When many people think of bald cypress trees they immediately think swamps and wetlands, maybe focused in on the areas in the southern US. But the Texas Hill Country has some stellar examples of these trees growing along their creeks and rivers, and the ones lining the Guadalupe River are excellent specimens to behold! Some of the largest trees we’ve seen can be found on these banks, somehow evading the logging industry when their swampy counterparts didn’t.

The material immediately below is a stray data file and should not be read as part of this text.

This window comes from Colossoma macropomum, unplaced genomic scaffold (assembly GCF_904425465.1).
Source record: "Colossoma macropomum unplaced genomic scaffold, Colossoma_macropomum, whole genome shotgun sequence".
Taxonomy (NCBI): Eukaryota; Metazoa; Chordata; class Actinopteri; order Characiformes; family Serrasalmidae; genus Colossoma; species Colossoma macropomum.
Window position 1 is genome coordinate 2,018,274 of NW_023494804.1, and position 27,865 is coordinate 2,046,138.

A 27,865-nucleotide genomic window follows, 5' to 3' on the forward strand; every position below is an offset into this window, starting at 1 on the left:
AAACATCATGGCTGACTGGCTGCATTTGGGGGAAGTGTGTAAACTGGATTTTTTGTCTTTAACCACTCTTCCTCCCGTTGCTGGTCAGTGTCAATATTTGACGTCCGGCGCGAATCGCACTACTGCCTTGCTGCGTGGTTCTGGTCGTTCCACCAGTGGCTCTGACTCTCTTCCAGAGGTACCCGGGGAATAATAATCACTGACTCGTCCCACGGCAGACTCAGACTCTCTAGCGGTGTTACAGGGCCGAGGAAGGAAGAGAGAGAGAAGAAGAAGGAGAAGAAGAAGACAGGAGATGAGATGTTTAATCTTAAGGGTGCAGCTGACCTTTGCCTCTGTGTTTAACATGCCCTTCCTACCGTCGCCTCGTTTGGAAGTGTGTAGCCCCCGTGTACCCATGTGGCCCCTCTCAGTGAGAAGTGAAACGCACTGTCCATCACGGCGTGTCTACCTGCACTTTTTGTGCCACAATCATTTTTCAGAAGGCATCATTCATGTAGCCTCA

The ones along the Guadalupe River were a feast for the eyes and it didn’t take much to want to hug them and ask them what they had seen over the centuries, to know how the river had changed and how many floods they had withstood. Or to ask the ones that didn’t make it, what the death knell had been. They continue to be tough as visitors walk over their exposed roots and sit in the crook of their trunks. They sit there patiently while six-year-olds slide down the larger anchored roots, pretending the tree is a playground. And while all of this goes on, they continue to stand firmly rooted, holding in the shoreline against the time honored tradition of riverine erosion.